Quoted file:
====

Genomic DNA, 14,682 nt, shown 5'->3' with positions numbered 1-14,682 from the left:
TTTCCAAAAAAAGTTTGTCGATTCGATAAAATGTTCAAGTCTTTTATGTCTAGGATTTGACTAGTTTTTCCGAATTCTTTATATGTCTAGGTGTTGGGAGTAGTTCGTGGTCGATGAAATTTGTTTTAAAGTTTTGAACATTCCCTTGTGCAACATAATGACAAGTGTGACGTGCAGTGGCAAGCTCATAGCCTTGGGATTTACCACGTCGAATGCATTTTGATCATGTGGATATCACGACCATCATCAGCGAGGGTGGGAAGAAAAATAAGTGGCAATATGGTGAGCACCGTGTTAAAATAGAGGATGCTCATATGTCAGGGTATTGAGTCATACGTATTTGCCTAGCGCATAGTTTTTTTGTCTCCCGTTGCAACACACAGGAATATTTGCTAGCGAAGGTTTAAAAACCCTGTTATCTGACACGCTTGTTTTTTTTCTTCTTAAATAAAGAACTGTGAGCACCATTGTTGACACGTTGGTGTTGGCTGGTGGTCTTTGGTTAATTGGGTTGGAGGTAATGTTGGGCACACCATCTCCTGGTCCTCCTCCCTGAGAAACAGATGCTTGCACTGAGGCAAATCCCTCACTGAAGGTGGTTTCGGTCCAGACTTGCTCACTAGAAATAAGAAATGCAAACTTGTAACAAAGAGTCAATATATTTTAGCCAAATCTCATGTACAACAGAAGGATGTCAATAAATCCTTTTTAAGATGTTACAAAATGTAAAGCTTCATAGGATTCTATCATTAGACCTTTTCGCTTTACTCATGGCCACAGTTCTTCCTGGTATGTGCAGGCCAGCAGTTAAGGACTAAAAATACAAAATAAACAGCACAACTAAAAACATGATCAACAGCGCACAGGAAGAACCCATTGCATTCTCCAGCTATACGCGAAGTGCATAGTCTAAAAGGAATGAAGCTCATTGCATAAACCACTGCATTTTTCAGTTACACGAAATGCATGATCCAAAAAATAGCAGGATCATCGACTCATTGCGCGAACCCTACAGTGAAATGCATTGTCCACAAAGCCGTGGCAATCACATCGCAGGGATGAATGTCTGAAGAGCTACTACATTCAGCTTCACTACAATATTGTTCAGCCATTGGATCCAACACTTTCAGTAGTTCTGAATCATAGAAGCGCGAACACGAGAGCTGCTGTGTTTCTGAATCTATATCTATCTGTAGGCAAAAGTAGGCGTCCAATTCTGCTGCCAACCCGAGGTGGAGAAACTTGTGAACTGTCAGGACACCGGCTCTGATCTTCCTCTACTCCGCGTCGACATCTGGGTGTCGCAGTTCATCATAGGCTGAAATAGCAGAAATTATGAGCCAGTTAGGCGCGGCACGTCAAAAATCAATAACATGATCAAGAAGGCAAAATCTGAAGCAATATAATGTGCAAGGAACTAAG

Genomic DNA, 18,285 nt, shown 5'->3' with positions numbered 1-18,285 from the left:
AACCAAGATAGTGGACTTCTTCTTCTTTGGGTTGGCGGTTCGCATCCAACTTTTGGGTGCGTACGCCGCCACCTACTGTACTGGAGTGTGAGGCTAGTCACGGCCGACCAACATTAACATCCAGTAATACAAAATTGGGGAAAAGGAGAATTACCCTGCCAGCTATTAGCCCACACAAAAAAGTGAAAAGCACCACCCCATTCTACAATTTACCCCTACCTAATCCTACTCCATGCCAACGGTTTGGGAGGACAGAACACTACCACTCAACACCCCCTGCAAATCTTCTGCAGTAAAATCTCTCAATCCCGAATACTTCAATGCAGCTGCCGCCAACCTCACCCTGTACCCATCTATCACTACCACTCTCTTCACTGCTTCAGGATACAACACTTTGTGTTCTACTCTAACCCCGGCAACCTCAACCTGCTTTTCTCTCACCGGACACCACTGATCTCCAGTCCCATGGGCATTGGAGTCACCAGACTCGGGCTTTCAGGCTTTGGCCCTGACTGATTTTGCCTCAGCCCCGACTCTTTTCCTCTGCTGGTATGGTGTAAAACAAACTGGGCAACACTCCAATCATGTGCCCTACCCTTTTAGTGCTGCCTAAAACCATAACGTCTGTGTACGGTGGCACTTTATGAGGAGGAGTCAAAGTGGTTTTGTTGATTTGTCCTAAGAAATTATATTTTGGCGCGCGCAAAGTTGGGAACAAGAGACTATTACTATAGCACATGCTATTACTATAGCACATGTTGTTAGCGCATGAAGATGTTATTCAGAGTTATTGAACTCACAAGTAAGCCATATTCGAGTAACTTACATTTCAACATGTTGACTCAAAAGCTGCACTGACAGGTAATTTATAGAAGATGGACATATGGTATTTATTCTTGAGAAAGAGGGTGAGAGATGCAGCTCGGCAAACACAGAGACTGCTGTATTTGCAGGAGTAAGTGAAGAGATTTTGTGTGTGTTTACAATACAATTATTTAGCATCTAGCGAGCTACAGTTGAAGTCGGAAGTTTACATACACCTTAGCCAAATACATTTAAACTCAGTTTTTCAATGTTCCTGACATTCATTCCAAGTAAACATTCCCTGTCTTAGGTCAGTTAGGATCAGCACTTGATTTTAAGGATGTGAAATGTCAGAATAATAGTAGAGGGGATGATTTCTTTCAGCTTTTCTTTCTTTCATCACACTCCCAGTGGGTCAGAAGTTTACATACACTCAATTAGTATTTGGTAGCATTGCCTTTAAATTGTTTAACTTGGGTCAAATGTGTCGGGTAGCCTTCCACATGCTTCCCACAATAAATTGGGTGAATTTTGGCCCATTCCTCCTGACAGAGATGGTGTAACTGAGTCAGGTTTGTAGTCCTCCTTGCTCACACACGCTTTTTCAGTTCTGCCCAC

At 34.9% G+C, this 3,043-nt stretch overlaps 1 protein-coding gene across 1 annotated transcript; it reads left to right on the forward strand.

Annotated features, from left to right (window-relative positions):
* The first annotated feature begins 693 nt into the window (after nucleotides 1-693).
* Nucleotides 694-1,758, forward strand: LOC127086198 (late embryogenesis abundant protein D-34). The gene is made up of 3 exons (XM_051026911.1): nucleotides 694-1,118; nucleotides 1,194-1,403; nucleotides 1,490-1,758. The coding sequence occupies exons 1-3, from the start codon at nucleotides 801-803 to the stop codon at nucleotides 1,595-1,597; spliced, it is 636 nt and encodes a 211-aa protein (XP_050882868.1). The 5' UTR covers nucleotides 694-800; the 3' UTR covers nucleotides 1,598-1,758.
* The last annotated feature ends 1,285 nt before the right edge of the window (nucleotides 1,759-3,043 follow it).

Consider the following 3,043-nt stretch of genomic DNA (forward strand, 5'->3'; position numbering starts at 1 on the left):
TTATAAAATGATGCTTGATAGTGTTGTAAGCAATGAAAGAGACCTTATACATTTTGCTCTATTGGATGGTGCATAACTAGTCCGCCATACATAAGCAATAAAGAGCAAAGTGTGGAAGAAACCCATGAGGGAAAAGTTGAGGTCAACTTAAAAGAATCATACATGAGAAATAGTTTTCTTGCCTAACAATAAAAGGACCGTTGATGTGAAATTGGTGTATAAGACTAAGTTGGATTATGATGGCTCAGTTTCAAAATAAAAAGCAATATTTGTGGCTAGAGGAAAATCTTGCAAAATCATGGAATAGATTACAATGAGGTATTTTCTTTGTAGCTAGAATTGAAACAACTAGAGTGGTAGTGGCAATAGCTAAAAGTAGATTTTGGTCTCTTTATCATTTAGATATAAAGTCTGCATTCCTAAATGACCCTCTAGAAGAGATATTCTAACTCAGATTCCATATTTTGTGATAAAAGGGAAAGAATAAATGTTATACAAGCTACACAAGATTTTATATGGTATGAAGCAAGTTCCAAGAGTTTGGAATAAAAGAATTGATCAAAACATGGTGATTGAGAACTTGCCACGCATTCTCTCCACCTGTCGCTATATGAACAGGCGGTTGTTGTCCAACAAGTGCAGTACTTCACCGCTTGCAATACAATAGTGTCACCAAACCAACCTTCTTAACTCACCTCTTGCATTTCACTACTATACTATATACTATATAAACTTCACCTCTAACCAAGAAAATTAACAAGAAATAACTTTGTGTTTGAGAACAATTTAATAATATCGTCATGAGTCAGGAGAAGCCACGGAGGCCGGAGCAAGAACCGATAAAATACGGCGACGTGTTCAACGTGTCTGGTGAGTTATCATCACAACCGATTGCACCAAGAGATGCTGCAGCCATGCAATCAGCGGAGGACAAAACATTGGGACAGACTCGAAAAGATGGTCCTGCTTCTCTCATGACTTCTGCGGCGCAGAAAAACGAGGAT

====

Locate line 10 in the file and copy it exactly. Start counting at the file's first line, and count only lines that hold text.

Consider the following 3,043-nt stretch of genomic DNA (forward strand, 5'->3'; position numbering starts at 1 on the left):